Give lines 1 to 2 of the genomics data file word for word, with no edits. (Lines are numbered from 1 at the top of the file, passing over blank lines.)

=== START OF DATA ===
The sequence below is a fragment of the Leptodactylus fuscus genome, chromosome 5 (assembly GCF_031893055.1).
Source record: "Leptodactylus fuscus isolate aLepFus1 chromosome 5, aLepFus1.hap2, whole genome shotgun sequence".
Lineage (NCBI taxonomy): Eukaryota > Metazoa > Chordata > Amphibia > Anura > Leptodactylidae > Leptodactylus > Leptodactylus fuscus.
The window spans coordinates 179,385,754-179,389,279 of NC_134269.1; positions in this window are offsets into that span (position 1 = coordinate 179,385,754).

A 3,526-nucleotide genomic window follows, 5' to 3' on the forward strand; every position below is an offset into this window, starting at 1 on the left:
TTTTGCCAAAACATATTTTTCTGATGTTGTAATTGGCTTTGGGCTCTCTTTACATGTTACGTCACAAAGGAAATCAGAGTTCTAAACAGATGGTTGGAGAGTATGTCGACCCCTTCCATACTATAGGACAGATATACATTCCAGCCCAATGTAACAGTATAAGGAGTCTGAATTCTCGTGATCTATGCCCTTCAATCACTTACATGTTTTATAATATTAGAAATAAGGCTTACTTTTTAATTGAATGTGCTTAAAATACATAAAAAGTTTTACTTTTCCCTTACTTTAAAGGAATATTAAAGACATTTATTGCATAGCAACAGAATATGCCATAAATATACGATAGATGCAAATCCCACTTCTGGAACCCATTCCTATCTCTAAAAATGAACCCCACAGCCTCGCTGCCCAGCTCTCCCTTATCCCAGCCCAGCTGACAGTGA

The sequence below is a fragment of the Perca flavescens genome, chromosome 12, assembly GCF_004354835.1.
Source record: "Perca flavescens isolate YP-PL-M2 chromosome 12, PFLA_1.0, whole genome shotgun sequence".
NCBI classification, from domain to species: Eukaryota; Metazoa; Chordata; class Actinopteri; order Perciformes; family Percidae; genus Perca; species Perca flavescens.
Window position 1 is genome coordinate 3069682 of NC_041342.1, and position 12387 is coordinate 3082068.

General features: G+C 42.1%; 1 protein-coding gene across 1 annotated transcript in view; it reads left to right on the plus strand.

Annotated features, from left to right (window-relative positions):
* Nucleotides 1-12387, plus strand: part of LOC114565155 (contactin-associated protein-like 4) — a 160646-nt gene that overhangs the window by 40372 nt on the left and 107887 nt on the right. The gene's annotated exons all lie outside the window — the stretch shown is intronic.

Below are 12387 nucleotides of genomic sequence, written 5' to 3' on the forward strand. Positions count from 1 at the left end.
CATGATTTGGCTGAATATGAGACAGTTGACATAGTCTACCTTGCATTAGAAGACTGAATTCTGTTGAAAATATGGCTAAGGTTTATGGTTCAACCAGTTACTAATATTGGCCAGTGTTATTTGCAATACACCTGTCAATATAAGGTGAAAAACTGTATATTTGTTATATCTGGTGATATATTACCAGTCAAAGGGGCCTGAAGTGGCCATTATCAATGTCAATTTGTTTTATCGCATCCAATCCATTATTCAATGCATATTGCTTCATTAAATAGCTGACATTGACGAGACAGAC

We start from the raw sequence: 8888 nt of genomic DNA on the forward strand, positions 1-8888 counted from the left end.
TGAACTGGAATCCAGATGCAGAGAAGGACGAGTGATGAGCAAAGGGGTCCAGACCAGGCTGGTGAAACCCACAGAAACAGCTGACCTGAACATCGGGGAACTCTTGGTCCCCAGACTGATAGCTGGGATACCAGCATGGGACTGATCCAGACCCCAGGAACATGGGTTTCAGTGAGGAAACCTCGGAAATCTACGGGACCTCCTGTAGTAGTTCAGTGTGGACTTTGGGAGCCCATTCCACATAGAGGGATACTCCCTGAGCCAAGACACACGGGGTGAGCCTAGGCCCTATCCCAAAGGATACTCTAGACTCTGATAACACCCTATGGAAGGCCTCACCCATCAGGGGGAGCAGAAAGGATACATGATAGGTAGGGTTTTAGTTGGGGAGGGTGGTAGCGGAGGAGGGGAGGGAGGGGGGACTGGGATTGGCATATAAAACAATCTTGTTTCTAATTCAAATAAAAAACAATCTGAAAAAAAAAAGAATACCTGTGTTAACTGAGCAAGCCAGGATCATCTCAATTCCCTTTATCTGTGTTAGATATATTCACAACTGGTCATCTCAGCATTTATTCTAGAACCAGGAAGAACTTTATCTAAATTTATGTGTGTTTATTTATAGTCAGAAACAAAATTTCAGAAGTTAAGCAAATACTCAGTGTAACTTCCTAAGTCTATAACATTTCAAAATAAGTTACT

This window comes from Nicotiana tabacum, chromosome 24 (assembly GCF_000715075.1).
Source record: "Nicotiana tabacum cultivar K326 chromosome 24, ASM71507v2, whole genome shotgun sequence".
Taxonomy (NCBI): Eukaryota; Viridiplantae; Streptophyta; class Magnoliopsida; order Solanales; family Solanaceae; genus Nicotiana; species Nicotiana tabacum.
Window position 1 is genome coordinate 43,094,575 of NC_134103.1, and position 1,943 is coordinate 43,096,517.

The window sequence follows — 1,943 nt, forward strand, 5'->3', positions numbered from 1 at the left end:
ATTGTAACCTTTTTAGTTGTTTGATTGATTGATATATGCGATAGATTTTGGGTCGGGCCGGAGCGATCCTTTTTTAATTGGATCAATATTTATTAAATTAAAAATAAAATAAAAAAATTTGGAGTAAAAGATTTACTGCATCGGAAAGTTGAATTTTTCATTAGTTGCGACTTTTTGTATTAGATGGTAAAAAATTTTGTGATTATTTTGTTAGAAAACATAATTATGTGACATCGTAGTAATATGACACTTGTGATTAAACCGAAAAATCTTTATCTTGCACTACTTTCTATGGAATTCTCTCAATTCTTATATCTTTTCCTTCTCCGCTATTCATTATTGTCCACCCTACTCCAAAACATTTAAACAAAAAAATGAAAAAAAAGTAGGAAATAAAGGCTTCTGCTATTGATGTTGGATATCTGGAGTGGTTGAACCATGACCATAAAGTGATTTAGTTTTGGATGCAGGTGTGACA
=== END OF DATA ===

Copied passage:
The sequence below is a fragment of the Leptodactylus fuscus genome, chromosome 5 (assembly GCF_031893055.1).
Source record: "Leptodactylus fuscus isolate aLepFus1 chromosome 5, aLepFus1.hap2, whole genome shotgun sequence".